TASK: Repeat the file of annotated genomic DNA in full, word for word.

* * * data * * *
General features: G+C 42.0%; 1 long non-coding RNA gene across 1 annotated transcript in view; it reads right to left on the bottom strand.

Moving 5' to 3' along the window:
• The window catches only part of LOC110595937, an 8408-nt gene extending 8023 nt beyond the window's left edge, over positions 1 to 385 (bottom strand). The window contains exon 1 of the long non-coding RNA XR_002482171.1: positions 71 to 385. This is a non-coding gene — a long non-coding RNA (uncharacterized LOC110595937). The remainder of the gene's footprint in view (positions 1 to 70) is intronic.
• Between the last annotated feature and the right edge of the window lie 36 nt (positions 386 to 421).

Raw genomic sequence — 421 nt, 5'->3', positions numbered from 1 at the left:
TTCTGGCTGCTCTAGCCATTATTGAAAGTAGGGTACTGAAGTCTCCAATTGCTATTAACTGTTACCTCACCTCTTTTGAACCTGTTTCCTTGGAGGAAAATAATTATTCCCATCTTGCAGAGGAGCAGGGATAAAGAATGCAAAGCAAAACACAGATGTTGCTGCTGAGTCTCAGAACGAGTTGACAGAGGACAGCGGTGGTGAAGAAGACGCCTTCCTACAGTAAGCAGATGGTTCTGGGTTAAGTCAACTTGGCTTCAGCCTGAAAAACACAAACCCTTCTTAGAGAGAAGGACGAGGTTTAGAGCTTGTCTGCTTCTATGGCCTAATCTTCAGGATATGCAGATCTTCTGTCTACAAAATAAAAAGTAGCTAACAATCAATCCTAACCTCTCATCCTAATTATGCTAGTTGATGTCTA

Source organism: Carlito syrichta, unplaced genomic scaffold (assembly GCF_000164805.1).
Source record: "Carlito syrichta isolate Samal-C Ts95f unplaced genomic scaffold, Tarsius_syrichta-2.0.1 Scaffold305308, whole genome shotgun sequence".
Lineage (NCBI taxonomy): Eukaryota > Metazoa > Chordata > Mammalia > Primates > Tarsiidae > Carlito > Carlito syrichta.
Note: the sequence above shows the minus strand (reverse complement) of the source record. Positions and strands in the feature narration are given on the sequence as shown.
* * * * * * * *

General features: G+C 42.0%; 1 long non-coding RNA gene across 1 annotated transcript in view; it reads right to left on the bottom strand.

Moving 5' to 3' along the window:
• The window catches only part of LOC110595937, an 8408-nt gene extending 8023 nt beyond the window's left edge, over positions 1 to 385 (bottom strand). The window contains exon 1 of the long non-coding RNA XR_002482171.1: positions 71 to 385. This is a non-coding gene — a long non-coding RNA (uncharacterized LOC110595937). The remainder of the gene's footprint in view (positions 1 to 70) is intronic.
• Between the last annotated feature and the right edge of the window lie 36 nt (positions 386 to 421).

Raw genomic sequence — 421 nt, 5'->3', positions numbered from 1 at the left:
TTCTGGCTGCTCTAGCCATTATTGAAAGTAGGGTACTGAAGTCTCCAATTGCTATTAACTGTTACCTCACCTCTTTTGAACCTGTTTCCTTGGAGGAAAATAATTATTCCCATCTTGCAGAGGAGCAGGGATAAAGAATGCAAAGCAAAACACAGATGTTGCTGCTGAGTCTCAGAACGAGTTGACAGAGGACAGCGGTGGTGAAGAAGACGCCTTCCTACAGTAAGCAGATGGTTCTGGGTTAAGTCAACTTGGCTTCAGCCTGAAAAACACAAACCCTTCTTAGAGAGAAGGACGAGGTTTAGAGCTTGTCTGCTTCTATGGCCTAATCTTCAGGATATGCAGATCTTCTGTCTACAAAATAAAAAGTAGCTAACAATCAATCCTAACCTCTCATCCTAATTATGCTAGTTGATGTCTA

Source organism: Carlito syrichta, unplaced genomic scaffold (assembly GCF_000164805.1).
Source record: "Carlito syrichta isolate Samal-C Ts95f unplaced genomic scaffold, Tarsius_syrichta-2.0.1 Scaffold305308, whole genome shotgun sequence".
Lineage (NCBI taxonomy): Eukaryota > Metazoa > Chordata > Mammalia > Primates > Tarsiidae > Carlito > Carlito syrichta.
Note: the sequence above shows the minus strand (reverse complement) of the source record. Positions and strands in the feature narration are given on the sequence as shown.